Mongolian Healer Says He Can Cure Yeltsin

ULAN BATOR, Mongolia -- Mention the word "Ischemia" and Davaagin Yondon, Mongolia's legendary traditional healer, howls with laughter. For the man who "cured" Buryat President Leonid Potapov of heart disease and now wants to treat Boris Yeltsin, nothing could be funnier than the "desperate" diagnoses of Western doctors.


"Yeltsin does not have 'ischemia,' he has been misdiagnosed, his doctors are grabbing at reeds," said Yondon, 60, who announced last Friday that he had applied to the Russian government for permission to treat the ailing Russian president.


"If he does not see me, he will not be treated by anyone with an understanding of his illness."


Yondon, a Buddhist who practices what he calls "traditional Tibetan and Mongolian medicine," has with his Friday announcement entered into a public relations game centered on a type of medical blackmail. He claims to know what is wrong with Yeltsin, whose illness he says he has studied from reading news reports and observing him on television, but refuses to disclose his conclusions until he is granted access to the president.


In Mongolia, where Western science has not yet completely usurped Eastern traditions, Yondon is a well-known and respected medicine man. In his 40 years of practice he has treated some 10,000 Mongolians, mainly for stress, head injuries, heart troubles and even hangovers. His fees vary according to the means of his patients, but a short visit can cost as little as 4,000 tugriks (about $10).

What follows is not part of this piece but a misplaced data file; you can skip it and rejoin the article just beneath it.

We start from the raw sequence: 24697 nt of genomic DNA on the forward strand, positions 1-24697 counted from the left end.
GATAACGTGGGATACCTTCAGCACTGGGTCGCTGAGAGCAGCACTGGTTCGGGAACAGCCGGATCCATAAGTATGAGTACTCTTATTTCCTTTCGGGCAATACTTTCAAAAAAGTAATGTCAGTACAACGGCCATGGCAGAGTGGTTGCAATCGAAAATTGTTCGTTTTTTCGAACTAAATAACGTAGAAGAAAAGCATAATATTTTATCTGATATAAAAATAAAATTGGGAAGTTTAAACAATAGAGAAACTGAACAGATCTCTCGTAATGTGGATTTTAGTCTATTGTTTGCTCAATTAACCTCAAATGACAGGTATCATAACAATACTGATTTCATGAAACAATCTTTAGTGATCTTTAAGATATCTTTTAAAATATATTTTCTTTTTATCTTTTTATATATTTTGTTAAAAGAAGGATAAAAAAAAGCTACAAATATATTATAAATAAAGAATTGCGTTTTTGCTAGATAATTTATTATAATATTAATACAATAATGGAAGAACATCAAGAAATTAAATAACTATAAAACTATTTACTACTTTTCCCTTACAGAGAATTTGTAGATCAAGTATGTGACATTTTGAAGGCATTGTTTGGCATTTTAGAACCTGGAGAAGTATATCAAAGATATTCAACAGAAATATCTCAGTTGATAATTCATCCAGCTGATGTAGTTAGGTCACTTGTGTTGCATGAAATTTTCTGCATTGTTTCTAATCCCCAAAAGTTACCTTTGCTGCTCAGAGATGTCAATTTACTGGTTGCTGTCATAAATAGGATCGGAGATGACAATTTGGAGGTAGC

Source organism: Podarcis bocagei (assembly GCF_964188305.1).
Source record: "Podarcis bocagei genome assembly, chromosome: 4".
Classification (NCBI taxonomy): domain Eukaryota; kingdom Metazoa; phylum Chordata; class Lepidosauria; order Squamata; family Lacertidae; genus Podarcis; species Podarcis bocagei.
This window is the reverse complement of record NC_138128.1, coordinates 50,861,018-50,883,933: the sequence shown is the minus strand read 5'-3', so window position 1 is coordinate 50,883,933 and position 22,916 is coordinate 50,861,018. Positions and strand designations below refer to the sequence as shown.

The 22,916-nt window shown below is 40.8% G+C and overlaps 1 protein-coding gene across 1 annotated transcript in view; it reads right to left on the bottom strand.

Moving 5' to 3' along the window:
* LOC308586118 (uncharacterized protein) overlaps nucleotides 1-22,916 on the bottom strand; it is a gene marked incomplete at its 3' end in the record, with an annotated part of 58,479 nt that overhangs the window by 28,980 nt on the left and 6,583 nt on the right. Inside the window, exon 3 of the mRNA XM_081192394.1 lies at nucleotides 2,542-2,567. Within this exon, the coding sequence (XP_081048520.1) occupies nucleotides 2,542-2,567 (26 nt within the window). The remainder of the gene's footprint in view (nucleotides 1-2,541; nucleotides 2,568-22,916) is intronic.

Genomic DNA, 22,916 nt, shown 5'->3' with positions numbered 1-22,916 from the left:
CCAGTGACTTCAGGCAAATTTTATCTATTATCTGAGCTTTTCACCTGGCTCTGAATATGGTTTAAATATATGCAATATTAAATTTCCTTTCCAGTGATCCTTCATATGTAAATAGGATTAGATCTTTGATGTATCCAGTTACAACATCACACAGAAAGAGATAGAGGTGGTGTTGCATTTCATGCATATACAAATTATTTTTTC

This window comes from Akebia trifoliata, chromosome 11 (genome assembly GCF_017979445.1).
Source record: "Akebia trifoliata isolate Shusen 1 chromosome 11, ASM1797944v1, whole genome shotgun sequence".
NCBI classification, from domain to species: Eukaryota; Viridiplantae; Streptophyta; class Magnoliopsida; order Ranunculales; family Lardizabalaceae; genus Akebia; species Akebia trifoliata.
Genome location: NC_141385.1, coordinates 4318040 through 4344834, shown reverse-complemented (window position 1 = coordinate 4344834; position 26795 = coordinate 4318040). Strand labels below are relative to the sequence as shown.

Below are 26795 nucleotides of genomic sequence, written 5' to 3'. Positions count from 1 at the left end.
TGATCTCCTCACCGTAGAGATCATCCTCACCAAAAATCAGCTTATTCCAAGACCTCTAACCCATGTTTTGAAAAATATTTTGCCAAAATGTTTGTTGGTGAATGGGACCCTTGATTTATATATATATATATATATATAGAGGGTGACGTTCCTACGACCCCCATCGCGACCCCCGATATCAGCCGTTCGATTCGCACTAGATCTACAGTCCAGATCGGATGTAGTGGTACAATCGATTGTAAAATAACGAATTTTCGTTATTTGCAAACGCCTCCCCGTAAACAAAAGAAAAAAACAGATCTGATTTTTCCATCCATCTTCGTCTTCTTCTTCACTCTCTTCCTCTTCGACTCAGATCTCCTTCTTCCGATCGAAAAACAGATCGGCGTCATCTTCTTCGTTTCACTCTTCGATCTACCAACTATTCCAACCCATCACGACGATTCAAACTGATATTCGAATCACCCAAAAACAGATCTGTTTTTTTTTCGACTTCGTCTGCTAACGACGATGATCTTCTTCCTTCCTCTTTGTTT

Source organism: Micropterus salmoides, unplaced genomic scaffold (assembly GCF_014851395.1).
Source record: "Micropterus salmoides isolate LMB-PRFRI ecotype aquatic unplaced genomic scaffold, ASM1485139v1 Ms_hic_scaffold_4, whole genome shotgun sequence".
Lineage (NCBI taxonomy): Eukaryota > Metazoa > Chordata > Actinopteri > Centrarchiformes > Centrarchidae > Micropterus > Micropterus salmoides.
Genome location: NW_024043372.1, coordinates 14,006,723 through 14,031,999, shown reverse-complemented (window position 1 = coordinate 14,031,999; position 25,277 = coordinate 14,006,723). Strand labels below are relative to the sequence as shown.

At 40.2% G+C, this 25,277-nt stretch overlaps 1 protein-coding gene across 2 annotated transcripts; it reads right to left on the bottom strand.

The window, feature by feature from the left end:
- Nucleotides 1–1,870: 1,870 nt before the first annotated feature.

Humming Buddhist prayers as he works out of his small, spare apartment in downtown Ulan Bator, Yondon treats his patients by applying pressure with his fingers, usually in the temple and neck areas.


Local Russian doctors who have seen him work say his technique is not wholly unscientific, and that much of what he does is similar to the accepted Korean science of acu-pressure.


Though he claims to have been invited to dozens of countries to treat well-known officials and artists, Yondon's most high-profile case to date was the treatment of Potapov in June.


The Buryat President, an ethnic Russian, had been suffering from heart problems when Yondon was recommended to him by a Buryat aide. The healer took a train in to Ulan-Ude to gave him a course of treatment, and though he refuses to reveal what he actually did for Potapov, he apparently left his patient satisfied.


Two weeks after seeing Yondon, Potapov told the Mongolian state newspaper Ardyn Erkh that he was feeling "much better" and that he was "completely satisfied with his treatment." Mongol newspapers have since described Potapov as "almost cured."


Despite the Potapov success story, Russian government spokesmen in Ulan Bator are doubtful that Yondon, who applied in writing Oct. 3 to the embassy with his request, will get the interview he seeks with Yeltsin.


"We've passed on his request to the presidential administration in Moscow," said an embassy press spokesman Friday.


Yondon, for his part, is undeterred. "President Yeltsin is still a very strong man, a very virile man, who needs only to be put in the hands of a responsible physician," he said. "I am that physician. Sooner or later, he will come to me."





"But, you know," he added, laughing, "it often takes a while to get an answer here in Mongolia."